–       John McRay, PH. D. His doctorate is from the University of Chicago;

–      Gregory A Boyd PH. D., with a Masters from Yale University and a doctorate from Princeton;

–      Ben Witherington III PH. D., with a doctorate from Durham, England.


Gary Habermas’ credentials include a D.D. from Emmanuel College, Oxford England, and a Ph. D. from Michigan State University.

In his book “The Historical Jesus”, Habermas deals with several claims which attempt to dismantle the Biblical Jesus or debunk him altogether. He states that while the earliest Gnostic gospels are dated to AD 140-200, the canonical gospels (those in the Bible) can be dated at AD 65-100, (10) and he writes that the “Gnostic Christians” were not around when the canonical books were written. He declares that the canonical gospels are far more authoritative, and that the New Testament canon was decided early on, and not in the third or fourth centuries.

In comparison to the Gnostic gospels, Habermas states:

“…the canonical Gospels are both historically reliable and simply much closer to the authority of Jesus Himself”….”the traditional authorship of each gospel is still defended by outstanding scholars” 11.

Habermas considers the testimony of the New Testament (a set of documents in itself), and of the Church Fathers. For example, Clement of Rome, around 95 AD, made an important reference to the “Gospel”. On other occasions Clement quoted various teachings of Jesus found in all three synoptic gospels.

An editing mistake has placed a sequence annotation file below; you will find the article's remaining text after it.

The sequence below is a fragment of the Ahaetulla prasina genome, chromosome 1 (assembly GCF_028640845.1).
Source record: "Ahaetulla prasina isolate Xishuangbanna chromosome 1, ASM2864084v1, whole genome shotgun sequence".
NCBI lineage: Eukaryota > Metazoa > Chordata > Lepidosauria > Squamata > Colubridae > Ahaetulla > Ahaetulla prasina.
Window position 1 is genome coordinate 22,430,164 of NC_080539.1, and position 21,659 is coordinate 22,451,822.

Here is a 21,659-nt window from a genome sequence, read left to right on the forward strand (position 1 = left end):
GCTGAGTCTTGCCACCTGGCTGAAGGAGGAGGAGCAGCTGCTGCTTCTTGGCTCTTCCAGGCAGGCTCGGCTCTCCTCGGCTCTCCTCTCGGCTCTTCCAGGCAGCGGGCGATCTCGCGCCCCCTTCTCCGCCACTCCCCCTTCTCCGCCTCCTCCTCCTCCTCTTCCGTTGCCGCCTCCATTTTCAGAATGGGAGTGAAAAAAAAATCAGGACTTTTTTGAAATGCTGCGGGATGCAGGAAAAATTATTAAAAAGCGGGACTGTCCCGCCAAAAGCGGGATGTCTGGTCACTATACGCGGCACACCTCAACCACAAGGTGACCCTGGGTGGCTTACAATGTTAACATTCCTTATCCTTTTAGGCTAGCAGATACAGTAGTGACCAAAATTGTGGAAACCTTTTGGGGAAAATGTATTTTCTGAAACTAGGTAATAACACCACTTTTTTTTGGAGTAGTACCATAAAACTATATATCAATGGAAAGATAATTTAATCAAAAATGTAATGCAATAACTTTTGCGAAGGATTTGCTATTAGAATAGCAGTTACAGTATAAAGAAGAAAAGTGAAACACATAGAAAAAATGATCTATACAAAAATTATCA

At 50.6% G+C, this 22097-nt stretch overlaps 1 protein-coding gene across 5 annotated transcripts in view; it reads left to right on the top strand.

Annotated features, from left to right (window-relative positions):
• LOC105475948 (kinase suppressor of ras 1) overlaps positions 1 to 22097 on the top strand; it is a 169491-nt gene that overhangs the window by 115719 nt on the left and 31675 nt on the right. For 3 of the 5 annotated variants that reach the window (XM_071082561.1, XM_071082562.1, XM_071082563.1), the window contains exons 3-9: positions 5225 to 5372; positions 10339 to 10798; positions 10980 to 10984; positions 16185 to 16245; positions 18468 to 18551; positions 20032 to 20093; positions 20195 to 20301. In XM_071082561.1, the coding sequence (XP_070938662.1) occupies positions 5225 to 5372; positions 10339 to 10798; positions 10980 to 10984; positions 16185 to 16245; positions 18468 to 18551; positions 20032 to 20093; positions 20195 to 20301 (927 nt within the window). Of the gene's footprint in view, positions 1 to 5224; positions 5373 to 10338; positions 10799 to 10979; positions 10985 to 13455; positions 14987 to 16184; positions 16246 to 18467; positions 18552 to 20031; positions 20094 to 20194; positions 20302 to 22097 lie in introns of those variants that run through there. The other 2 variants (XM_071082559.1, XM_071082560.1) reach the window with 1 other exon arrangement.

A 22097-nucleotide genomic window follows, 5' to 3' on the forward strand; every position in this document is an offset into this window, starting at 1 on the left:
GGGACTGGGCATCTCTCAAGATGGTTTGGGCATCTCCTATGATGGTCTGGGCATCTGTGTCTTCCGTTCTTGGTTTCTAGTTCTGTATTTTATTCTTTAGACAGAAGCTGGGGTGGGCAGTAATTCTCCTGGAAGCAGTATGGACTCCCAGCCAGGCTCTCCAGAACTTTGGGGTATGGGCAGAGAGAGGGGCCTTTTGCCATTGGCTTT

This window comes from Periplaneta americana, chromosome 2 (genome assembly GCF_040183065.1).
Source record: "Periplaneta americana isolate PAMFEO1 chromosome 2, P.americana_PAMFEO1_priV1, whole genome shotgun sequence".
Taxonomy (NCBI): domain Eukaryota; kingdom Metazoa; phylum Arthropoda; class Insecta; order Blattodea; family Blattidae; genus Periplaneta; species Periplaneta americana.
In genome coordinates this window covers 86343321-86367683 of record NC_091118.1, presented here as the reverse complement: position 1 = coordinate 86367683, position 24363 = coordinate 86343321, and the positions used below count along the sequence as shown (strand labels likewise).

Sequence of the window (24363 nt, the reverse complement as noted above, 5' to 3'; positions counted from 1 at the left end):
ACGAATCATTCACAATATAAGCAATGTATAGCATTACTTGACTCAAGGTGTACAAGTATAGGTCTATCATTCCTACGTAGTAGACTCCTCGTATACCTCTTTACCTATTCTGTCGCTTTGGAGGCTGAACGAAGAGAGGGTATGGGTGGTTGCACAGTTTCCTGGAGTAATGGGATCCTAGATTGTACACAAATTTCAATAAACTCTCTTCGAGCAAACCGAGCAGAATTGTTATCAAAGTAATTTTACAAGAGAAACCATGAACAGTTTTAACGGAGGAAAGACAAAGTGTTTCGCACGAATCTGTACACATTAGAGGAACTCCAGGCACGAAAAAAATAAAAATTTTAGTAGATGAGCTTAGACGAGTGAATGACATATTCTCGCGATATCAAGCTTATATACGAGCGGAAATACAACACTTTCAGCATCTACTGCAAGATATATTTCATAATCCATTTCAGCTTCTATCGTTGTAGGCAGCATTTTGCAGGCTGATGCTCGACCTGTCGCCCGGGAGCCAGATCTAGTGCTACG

He writes of the early Christian creeds, dated to early in the first century, saying that the earliest recount the death and resurrection of Jesus:

“The two most common elements in these creeds concerned the death and resurrection of Jesus and his resultant deity. Thus we note the major interest in the life and work of Jesus Christ” 12.

Habermas lists the creeds from the New Testament and explains why they are known to have been written very early in the first century. Not only so, but the creeds would have been in verbal use for years before being written down:

“Therefore, we are dealing with material that proceeds directly from the events in question”…The facts are also… reported directly by the eyewitnesses themselves” 13


Darrell Bock has a BA from the University of Texas, a Th. M. from Dallas Theological Seminary, and a PH. D. from Aberdeen University, Scotland.

Bock examines twelve New Testament events using scholarly methods and considering modern critical views – or as he calls it- examination “by the rules”. His conclusion:

“They affirm to us that the Jesus of history links to and discloses the Christ of faith. Jesus Christ was sent to reveal the living God and point us into the way of life. This is who Jesus was – and is” 14.


1 Lee Strobel “The Case for the Real Jesus” (Zondervan, Grand Rapids, Michigan 49530, Copyright 2007 by Lee Strobel) page 27

2 Ibid, page 13

3 Ibid, page 32

4 Ibid, page 33

5 Ibid, page 34

6 Ibid page 35

7 Ibid, page 42

8 Ibid, page 52

9 Ibid, page 59

10 Gary R. Habermas “The Historical Jesus: Ancient Evidence for the Lilfeof Christ” (College Press Publishing Company, Joplin, Missouri, Copyright 1996 by Gary Habermas) pp 106, 107

11 Ibid

12 Ibid, page 144

13 Ibid, page 156

14 Darrell L Bock “Who Is Jesus?: Linking the Historical Jesus with the Christ of Faith” (Howard Books, New York, NY., Copyright 2012 by Darrell Bock) page 214